This, I think, is perhaps one of the most crucial differences between what we think of as literary fiction and all the rest. Those who would aspire to the “literary” label must be pioneers. They must construct something unlike what has come before. They are pushing the boundaries of what is known about fiction; their allegiance is to literature as a practice, rather than to any particular story itself.

I’m grateful for pioneers. But a vastly larger number of writers might better be described as settlers, building productive and neighborly lives on land already cleared.

Even in literature and art, no man who bothers about originality will ever be original: whereas if you simply try to tell the truth (without caring twopence how often it has been told before) you will, nine times out of ten, become original without ever having noticed it.

C. S. Lewis

Where does this drive to novelty (the word novel, of course, being closely related) come from? Well, there’ve always been pioneers, in every field. But to oversimplify, I think that a lot of the pressure to create self-consciously literary fiction comes from the second half of the 20th century and the normalization of the MFA in creative writing. University faculty have their jobs not merely because of what they know, but because they’re engaged in the creation of new knowledge. They research and publish things that the rest of the world has never before understood.

That’s easy to demonstrate in the world of physical and social science. We do a literature review that tells us what we do and don’t know about some phenomenon, and then we propose a question and a set of methods that will help us know something more than we did. MFA faculty are likewise pushed to create that which has not before existed; not merely a more perfectly honed version of a known form, but a new form that advances (and occasionally unsettles) the field. The abilities to name the established knowledge and to formulate a hypothesis are substantially different than they are in more “tame” fields, but the drive toward advancing our knowledge is the same.

Since college faculty recreate their own interests among their students—not through imitating the smallest areas of content and form, but in dedication to the larger principles of originality and advance—all of those MFA grads who now populate agencies and editorial offices and book-review columns are trained to see novelty as a definitional trait of serious fiction. It’s a paradoxical sort of meta-copying, nervously looking over our shoulder to see the wave of current interest crashing down behind us. We will surf, or die.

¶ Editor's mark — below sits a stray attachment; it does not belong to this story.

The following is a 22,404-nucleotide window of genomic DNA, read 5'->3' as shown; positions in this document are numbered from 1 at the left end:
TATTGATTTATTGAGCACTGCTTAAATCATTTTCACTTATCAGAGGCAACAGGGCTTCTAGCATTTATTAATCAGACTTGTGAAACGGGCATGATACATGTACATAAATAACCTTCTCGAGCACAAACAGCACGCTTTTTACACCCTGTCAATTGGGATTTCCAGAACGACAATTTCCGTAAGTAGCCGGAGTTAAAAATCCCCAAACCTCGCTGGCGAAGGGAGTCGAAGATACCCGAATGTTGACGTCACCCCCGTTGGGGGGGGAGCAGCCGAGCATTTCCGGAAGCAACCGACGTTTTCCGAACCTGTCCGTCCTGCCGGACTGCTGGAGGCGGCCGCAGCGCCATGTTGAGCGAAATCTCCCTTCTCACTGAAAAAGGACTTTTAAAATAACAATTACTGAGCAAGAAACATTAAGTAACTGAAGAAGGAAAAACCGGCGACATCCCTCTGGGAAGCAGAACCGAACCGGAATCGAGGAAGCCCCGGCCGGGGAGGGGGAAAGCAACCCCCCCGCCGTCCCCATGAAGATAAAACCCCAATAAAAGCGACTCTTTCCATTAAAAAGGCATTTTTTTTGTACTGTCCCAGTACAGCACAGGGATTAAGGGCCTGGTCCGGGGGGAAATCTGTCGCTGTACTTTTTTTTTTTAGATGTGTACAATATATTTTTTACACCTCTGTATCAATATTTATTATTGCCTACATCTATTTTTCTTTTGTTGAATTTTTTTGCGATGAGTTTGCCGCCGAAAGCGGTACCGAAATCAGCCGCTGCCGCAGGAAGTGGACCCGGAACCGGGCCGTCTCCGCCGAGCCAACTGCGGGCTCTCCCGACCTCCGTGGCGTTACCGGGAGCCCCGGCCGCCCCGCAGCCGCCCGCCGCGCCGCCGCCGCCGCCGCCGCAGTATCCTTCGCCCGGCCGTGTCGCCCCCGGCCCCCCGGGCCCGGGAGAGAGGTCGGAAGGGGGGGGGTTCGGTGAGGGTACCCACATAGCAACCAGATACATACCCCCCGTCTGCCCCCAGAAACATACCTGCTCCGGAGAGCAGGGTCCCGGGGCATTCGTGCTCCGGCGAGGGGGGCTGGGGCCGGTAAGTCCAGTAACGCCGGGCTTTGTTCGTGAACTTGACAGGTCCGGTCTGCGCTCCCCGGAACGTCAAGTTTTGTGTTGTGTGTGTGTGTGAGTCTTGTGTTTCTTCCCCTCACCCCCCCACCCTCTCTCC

I often find it useful to compare one’s field to others; the comparison helps to highlight things we take for granted in our work, that are entirely unlike the work of different crafts.

There are a handful of restaurants, for instance, that carve out the boundaries of what can be done with food. Molecular gastronomy, cellular aquaculture, gas-injected protein foams—the culinary world is always moving, just as any craft is always moving. But the proportion of restaurants that live out on that edge is minuscule; most restaurants are just trying to provide a good evening of hospitality, as its particular body of customers defines that. And that’s noble work, and damned hard to do well.

Culinary schools and kitchen apprenticeships focus on known craft, and teach their participants how to do good work reliably, efficiently, and with some degree of grace. If there were a master of fine arts in culinary production, the restaurant professions would shift much more thoroughly toward the pioneer rather than the settler. Conversely, if writers were trained in literary institutes, preparing for steady professional lives in writing, those programs would be turning out lots and lots of settlers who were prepared to offer solid genre experiences.

And let me be clear that the difference I’m proposing between pioneers and settlers is in no way a value judgment, whether we’re talking about dining or reading. It’s a statement of preference rather than absolute worth, and it relieves us of the burden of deciding what’s “canonical.” We’d quit worrying about representation and dead white men, and we’d be talking about different kinds of experiences for different communities who held different preferences—and we’d be talking in detail about those preferences and experiences, and thus broadening all of our own.

One last pass through this stuff tomorrow.